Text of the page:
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Atticus Finch Monologue, analysis Gentlemen, I shall be brief, but I would like to use my remaining time with you to remind you that the case of Mayella Ewell vs. Tom Robinson is not a difﬁcult one. To begin with, this case should have never come to trial. The state of Alabama has not produced one iota of medical evidence that shows that the crime Tom Robinson is charged with ever took place. This case is as simple as black and white.
It requires no minute sifting of complicated facts, but it does require you to be sure beyond all reasonable doubt as to the guilt of the defendant.
Miss Ewell did something that in our society is unspeakable: she is white, and she tempted a Negro. The defendant is not guilty, but someone in this courtroom is. I have nothing but pity in my heart for the chief witness for the state, but my pity does not extend so far as to her putting a man's life at stake.
She knew full well the enormity of her offense, but because her desires were stronger than the code she was breaking, she persisted. The state of Alabama has relied solely upon the testimony of two witnesses who's evidence has not only been called into serious question, but has been ﬂatly contradicted by the defendant.
I need not remind you of their appearance and conduct on the stand. They have presented themselves in the cynical conﬁdence that their testimony would not be doubted.
They were conﬁdent that you, the jury, would go along with the evil assumption that all Negro's lie, and are immoral. Mr. Robinson is accused of rape, when it was she who made the advances on him. He put his word against two white people's, and now he is on trial for no apparent reason- except that he is black.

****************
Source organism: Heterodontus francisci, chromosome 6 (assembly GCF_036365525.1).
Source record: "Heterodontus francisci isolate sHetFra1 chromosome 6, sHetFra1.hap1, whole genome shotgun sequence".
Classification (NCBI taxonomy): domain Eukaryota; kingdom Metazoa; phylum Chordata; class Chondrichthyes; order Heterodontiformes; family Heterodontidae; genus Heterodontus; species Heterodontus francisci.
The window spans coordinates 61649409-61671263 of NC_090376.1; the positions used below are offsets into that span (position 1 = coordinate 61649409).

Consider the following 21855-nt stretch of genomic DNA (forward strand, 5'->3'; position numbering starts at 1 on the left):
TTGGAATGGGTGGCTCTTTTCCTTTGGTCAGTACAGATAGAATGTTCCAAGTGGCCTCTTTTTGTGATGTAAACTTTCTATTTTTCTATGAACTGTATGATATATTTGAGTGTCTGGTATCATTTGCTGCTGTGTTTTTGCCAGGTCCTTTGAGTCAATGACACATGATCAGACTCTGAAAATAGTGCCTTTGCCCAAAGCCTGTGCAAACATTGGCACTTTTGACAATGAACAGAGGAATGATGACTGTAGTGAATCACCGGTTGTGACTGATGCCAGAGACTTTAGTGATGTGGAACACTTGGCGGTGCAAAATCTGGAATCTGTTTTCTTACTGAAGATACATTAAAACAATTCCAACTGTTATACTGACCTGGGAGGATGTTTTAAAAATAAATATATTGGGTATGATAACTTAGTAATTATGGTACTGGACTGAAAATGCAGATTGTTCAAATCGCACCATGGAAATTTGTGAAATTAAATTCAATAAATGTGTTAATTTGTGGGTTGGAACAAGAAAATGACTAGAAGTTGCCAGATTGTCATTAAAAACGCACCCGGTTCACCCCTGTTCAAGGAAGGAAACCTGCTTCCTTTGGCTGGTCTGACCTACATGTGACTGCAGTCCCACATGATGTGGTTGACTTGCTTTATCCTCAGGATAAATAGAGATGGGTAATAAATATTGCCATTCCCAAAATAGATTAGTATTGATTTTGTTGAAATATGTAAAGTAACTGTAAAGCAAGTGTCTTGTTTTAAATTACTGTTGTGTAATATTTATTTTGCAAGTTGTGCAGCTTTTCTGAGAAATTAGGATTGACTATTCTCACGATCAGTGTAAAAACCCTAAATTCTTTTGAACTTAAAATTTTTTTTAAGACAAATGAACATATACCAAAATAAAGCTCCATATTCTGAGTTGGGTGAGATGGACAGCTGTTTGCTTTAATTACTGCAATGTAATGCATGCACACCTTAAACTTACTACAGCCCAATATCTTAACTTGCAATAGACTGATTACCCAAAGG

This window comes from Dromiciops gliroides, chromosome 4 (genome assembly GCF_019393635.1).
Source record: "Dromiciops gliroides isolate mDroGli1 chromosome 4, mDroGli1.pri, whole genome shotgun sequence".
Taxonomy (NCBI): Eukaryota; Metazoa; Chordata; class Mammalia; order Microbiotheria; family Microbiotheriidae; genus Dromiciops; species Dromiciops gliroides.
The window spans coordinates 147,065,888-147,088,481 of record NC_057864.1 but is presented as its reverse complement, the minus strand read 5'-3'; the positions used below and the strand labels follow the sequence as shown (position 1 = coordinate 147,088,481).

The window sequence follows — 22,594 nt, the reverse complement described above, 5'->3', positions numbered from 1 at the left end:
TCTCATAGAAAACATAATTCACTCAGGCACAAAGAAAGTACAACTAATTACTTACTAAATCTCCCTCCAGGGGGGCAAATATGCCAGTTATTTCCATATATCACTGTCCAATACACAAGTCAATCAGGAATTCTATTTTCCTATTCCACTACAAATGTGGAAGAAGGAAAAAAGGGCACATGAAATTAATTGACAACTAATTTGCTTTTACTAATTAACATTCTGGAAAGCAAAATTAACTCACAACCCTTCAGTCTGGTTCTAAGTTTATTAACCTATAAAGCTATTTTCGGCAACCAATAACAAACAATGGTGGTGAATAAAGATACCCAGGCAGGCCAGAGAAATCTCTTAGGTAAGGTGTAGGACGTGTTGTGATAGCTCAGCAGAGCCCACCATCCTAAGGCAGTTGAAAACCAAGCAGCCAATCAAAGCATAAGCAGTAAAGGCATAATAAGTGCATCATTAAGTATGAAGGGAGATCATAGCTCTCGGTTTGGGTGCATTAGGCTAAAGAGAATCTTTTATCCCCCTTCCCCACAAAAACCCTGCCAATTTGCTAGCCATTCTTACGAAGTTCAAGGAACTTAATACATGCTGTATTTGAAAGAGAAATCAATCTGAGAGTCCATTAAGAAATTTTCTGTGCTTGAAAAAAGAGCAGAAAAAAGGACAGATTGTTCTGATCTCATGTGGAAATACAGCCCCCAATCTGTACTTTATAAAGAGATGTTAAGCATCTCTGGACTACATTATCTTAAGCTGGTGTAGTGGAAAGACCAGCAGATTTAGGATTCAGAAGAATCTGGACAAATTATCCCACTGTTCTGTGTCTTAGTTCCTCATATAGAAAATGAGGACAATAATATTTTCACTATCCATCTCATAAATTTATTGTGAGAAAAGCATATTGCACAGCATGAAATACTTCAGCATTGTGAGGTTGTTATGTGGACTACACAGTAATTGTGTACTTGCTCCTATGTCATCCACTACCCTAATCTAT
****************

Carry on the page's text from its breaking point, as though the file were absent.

Thomas Jefferson once said that all men are created equal, a phrase that the government is fond of hurling at us. There is a tendency in this year of grace, 1935, for certain people to use that phrase out of context, to satisfy all conditions. We know that all men are not created equal in the sense that some people would have us believe.
Some people are smarter than others, some people have more opportunity because they are born with it, some men have more money than others, and some people are more gifted than others. But there is one way in this country in which all men are created equal. An institution that makes a pauper the equal of a Rockefeller, the ignorant man the equal of any president, and the stupid man the equal of Einstein.
That institution is the court. But a court is only as sound as its jury, and the jury is only as sound as the men who make it up. I am conﬁdent that you gentlemen will review without passion the evidence you have heard, come to a decision, and restore the defendant to his family. In the name of God, do your duty. In the name of God, gentlemen, believe Tom Robinson. I could shoot all the blue jays I wanted, if I could hit 'em, but to remember it was a sin to kill a mockingbird...Well, I reckon because mockingbirds don't do anything but make music for us to enjoy.